Signing of the Voting Rights Act

President Lyndon B. Johnson speaking before signing the Voting Rights Act [LBJ Library photo #A1032-15 by Yoichi Okamoto]

Voting Rights Act Media Kit

Jun 25, 2013

On August 6, 1965, the Voting Rights Act was signed into law by President Lyndon Johnson. For historical perspective, the LBJ Library has collected related photographs, videos, and a telephone conversation. All are in the public domain.

Photos in our archives may be downloaded and are public domain. Type Voting Rights Act in the search field. There are 18 related photographs. The Presidential Timeline has a narrative of the passage of Voting Rights Act and related archival documents and telephone conversations.

The video and full text of the speech that President Johnson made to Congress on March 15, 1965, urging passage of the Voting Rights Act are available here. Media who wish to obtain a copy of this video may call or email Anne Wheeler.

Two video clips from the speech are also available:

LBJ calls on Congress to pass the Voting Rights Act. TRT: 5 minutes 29 seconds.

LBJ explains why he is passionate about extending voting rights. He talks about teaching poor students in Cotulla, Texas. TRT: 2 minutes 4 seconds.

Telephone Conversation
On January 15, 1965, President Johnson called Dr. Martin Luther King, Jr. to discuss strategy for passing the Voting Rights Act through Congress. Dr. King's voice is a little difficult to hear. TRT: 2 minutes 50 seconds. Download audio file. Size 3.4 MB.

On June 25, 2013, the Supreme Court struck down a key part of the Voting Rights Act of 1965 - the map that determines which states must get federal permission before they change their voting laws.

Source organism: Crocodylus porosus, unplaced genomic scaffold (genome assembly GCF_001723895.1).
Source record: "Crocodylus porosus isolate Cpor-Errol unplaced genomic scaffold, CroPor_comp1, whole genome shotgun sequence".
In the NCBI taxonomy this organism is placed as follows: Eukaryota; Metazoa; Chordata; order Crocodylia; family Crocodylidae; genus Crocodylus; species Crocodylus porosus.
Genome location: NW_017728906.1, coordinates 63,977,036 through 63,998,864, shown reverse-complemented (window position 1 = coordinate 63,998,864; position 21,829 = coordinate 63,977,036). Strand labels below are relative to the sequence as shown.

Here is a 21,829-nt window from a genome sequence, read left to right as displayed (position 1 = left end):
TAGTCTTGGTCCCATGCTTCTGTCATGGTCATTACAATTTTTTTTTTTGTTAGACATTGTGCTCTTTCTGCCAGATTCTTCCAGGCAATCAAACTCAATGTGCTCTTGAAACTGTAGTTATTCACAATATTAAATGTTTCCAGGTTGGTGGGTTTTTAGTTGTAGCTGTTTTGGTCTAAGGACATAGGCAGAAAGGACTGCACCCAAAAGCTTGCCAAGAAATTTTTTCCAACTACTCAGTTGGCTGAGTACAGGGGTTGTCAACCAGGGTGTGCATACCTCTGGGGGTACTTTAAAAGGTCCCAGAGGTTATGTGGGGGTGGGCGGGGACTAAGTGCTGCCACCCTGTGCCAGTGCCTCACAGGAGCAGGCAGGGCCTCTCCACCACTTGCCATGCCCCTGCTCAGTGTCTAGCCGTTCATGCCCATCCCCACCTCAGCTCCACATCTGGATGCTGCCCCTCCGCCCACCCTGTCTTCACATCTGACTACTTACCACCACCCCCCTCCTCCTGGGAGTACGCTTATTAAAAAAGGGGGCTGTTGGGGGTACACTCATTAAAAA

The ruling, which was a 5-4 decision, leaves the future of the law deeply uncertain because it will be up to a sharply divided Congress to redraw the map, if it can agree on one at all.

The Voting Rights Act requires nine states with a history of discrimination at the polls, mostly in the South, to get approval from the Justice Department or a special panel of judges before they change their voting laws.

In 2006, the law was renewed, but the map still uses election data from 1972, to determine who is covered. Some jurisdictions, including the Alabama county that brought the case, complained that racial bias in voting no longer exists.

Press coverage
Bill Moyers remembers being in the room during passage of the Voting Rights Act [The Colbert Report]

Julian Bond on Hardball with Chris Matthews

An Assault on the Voting Rights Act []

A History of Voting Rights [video |]

U.S. Supreme Court strikes down preclearance formula []

Here's how Congress could fix the Voting Rights Act []

Lyndon Johnson and Martin Luther King Talking Over the Voting Rights Act []

Supreme Court strikes down part of Voting Rights Act []

"My father's proudest moment was signing the 1965 Voting Rights Act into law. Section 4 of that landmark legislation was a safeguard to ensure equal access to the right to vote for all our people. Today's decision by the Supreme Court invalidating Section 4 breaks my heart. Alas, much as I wish it were not true, there is still a need for Section 4 in order to guarantee that all our people get to vote and have it counted. It is my prayer that today's Congress will demonstrate the same courage shown in 1965 to ensure that equal access for every American to the vote is not just a lofty goal, but a fact." -Luci Baines Johnson

"I was in the gallery when Daddy challenged us all to live up to our best nature and pass the Voting Rights Act. Then, as now, I remember that great spiritual 'Once to every man and nation comes the moment to decide. I hope the members of this Congress will be as brave and strive to fulfill that promise of the right to vote and have it counted." -Lynda Johnson Robb